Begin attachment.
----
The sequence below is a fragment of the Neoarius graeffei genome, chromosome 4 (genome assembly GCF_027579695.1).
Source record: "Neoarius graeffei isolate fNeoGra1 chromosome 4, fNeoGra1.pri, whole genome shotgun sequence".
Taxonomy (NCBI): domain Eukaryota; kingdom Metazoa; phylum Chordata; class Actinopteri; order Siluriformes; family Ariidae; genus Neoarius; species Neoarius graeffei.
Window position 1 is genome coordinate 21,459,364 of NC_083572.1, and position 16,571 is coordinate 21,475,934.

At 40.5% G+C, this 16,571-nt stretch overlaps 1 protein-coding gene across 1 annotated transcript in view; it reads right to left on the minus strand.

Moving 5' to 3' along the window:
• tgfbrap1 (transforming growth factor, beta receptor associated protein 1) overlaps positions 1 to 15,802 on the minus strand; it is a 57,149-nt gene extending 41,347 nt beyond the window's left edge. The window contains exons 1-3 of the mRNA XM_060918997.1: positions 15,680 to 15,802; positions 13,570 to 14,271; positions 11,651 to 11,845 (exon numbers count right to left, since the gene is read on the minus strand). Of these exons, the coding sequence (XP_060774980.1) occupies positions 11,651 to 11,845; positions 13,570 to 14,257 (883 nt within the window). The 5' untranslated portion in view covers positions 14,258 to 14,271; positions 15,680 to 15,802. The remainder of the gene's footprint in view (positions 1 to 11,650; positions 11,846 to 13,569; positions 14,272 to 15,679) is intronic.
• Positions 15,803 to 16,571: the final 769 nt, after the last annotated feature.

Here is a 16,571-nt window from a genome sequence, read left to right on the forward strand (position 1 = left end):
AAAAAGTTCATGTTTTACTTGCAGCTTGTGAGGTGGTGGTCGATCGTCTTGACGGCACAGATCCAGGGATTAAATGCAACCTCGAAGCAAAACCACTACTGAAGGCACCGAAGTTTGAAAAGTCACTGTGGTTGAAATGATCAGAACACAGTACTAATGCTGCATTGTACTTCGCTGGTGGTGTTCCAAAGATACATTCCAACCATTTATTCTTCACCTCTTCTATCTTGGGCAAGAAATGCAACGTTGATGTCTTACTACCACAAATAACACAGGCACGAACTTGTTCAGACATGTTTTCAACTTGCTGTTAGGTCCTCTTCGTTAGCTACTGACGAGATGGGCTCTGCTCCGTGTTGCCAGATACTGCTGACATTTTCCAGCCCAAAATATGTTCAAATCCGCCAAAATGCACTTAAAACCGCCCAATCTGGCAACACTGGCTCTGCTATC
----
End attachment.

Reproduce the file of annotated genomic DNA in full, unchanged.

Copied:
The sequence below is a fragment of the Neoarius graeffei genome, chromosome 4 (genome assembly GCF_027579695.1).
Source record: "Neoarius graeffei isolate fNeoGra1 chromosome 4, fNeoGra1.pri, whole genome shotgun sequence".
Taxonomy (NCBI): domain Eukaryota; kingdom Metazoa; phylum Chordata; class Actinopteri; order Siluriformes; family Ariidae; genus Neoarius; species Neoarius graeffei.
Window position 1 is genome coordinate 21,459,364 of NC_083572.1, and position 16,571 is coordinate 21,475,934.

At 40.5% G+C, this 16,571-nt stretch overlaps 1 protein-coding gene across 1 annotated transcript in view; it reads right to left on the minus strand.

Moving 5' to 3' along the window:
• tgfbrap1 (transforming growth factor, beta receptor associated protein 1) overlaps positions 1 to 15,802 on the minus strand; it is a 57,149-nt gene extending 41,347 nt beyond the window's left edge. The window contains exons 1-3 of the mRNA XM_060918997.1: positions 15,680 to 15,802; positions 13,570 to 14,271; positions 11,651 to 11,845 (exon numbers count right to left, since the gene is read on the minus strand). Of these exons, the coding sequence (XP_060774980.1) occupies positions 11,651 to 11,845; positions 13,570 to 14,257 (883 nt within the window). The 5' untranslated portion in view covers positions 14,258 to 14,271; positions 15,680 to 15,802. The remainder of the gene's footprint in view (positions 1 to 11,650; positions 11,846 to 13,569; positions 14,272 to 15,679) is intronic.
• Positions 15,803 to 16,571: the final 769 nt, after the last annotated feature.

Here is a 16,571-nt window from a genome sequence, read left to right on the forward strand (position 1 = left end):
AAAAAGTTCATGTTTTACTTGCAGCTTGTGAGGTGGTGGTCGATCGTCTTGACGGCACAGATCCAGGGATTAAATGCAACCTCGAAGCAAAACCACTACTGAAGGCACCGAAGTTTGAAAAGTCACTGTGGTTGAAATGATCAGAACACAGTACTAATGCTGCATTGTACTTCGCTGGTGGTGTTCCAAAGATACATTCCAACCATTTATTCTTCACCTCTTCTATCTTGGGCAAGAAATGCAACGTTGATGTCTTACTACCACAAATAACACAGGCACGAACTTGTTCAGACATGTTTTCAACTTGCTGTTAGGTCCTCTTCGTTAGCTACTGACGAGATGGGCTCTGCTCCGTGTTGCCAGATACTGCTGACATTTTCCAGCCCAAAATATGTTCAAATCCGCCAAAATGCACTTAAAACCGCCCAATCTGGCAACACTGGCTCTGCTATC